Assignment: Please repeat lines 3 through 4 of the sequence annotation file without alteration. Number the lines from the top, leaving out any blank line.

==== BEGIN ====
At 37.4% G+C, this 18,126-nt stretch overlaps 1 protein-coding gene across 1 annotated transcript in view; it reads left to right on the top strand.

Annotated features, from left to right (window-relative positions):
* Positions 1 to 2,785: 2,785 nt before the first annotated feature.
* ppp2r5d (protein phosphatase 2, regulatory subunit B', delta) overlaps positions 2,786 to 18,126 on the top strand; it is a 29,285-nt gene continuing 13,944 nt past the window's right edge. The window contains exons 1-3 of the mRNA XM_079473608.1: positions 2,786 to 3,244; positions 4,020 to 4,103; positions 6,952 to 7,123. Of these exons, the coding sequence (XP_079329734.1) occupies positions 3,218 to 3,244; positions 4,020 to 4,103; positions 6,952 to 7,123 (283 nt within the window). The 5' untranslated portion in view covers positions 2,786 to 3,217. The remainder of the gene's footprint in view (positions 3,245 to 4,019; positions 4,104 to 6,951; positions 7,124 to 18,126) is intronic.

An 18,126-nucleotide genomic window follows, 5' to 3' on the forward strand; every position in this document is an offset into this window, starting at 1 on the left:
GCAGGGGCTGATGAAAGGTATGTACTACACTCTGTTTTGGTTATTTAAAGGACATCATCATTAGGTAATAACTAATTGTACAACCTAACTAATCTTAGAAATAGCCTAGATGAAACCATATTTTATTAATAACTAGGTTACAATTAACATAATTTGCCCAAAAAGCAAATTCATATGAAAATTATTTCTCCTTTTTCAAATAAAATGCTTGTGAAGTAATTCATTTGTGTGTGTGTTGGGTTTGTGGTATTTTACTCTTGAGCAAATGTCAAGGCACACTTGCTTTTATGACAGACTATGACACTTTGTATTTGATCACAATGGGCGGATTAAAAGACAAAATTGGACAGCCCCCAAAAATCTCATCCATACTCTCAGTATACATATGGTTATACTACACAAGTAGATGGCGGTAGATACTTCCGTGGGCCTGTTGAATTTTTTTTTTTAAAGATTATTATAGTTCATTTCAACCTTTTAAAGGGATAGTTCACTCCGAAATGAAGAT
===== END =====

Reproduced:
* Positions 1 to 2,785: 2,785 nt before the first annotated feature.
* ppp2r5d (protein phosphatase 2, regulatory subunit B', delta) overlaps positions 2,786 to 18,126 on the top strand; it is a 29,285-nt gene continuing 13,944 nt past the window's right edge. The window contains exons 1-3 of the mRNA XM_079473608.1: positions 2,786 to 3,244; positions 4,020 to 4,103; positions 6,952 to 7,123. Of these exons, the coding sequence (XP_079329734.1) occupies positions 3,218 to 3,244; positions 4,020 to 4,103; positions 6,952 to 7,123 (283 nt within the window). The 5' untranslated portion in view covers positions 2,786 to 3,217. The remainder of the gene's footprint in view (positions 3,245 to 4,019; positions 4,104 to 6,951; positions 7,124 to 18,126) is intronic.